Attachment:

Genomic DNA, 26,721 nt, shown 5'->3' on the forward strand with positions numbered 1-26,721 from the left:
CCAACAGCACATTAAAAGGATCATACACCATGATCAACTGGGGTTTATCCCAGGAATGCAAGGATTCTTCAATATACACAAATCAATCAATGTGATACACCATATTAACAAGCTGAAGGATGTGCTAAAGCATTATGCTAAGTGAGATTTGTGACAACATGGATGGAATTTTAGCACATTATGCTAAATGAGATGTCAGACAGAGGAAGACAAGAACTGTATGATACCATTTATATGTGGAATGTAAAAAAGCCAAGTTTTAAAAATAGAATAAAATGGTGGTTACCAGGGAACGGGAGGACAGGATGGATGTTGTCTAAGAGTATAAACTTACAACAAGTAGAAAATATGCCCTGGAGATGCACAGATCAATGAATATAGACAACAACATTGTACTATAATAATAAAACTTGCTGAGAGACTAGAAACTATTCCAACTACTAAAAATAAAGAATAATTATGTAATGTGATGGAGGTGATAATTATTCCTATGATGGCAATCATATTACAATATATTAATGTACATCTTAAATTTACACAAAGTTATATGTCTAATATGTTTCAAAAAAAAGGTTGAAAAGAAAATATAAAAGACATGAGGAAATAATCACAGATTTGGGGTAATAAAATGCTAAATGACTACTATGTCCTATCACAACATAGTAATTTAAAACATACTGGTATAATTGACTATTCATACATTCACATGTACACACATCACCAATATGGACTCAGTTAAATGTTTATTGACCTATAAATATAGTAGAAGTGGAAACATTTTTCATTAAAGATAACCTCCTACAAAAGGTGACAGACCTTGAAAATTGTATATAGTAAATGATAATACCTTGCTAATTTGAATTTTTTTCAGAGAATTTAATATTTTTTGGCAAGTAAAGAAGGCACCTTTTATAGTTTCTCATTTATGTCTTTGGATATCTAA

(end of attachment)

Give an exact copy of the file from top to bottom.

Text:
Genomic DNA, 26,721 nt, shown 5'->3' on the forward strand with positions numbered 1-26,721 from the left:
CCAACAGCACATTAAAAGGATCATACACCATGATCAACTGGGGTTTATCCCAGGAATGCAAGGATTCTTCAATATACACAAATCAATCAATGTGATACACCATATTAACAAGCTGAAGGATGTGCTAAAGCATTATGCTAAGTGAGATTTGTGACAACATGGATGGAATTTTAGCACATTATGCTAAATGAGATGTCAGACAGAGGAAGACAAGAACTGTATGATACCATTTATATGTGGAATGTAAAAAAGCCAAGTTTTAAAAATAGAATAAAATGGTGGTTACCAGGGAACGGGAGGACAGGATGGATGTTGTCTAAGAGTATAAACTTACAACAAGTAGAAAATATGCCCTGGAGATGCACAGATCAATGAATATAGACAACAACATTGTACTATAATAATAAAACTTGCTGAGAGACTAGAAACTATTCCAACTACTAAAAATAAAGAATAATTATGTAATGTGATGGAGGTGATAATTATTCCTATGATGGCAATCATATTACAATATATTAATGTACATCTTAAATTTACACAAAGTTATATGTCTAATATGTTTCAAAAAAAAGGTTGAAAAGAAAATATAAAAGACATGAGGAAATAATCACAGATTTGGGGTAATAAAATGCTAAATGACTACTATGTCCTATCACAACATAGTAATTTAAAACATACTGGTATAATTGACTATTCATACATTCACATGTACACACATCACCAATATGGACTCAGTTAAATGTTTATTGACCTATAAATATAGTAGAAGTGGAAACATTTTTCATTAAAGATAACCTCCTACAAAAGGTGACAGACCTTGAAAATTGTATATAGTAAATGATAATACCTTGCTAATTTGAATTTTTTTCAGAGAATTTAATATTTTTTGGCAAGTAAAGAAGGCACCTTTTATAGTTTCTCATTTATGTCTTTGGATATCTAA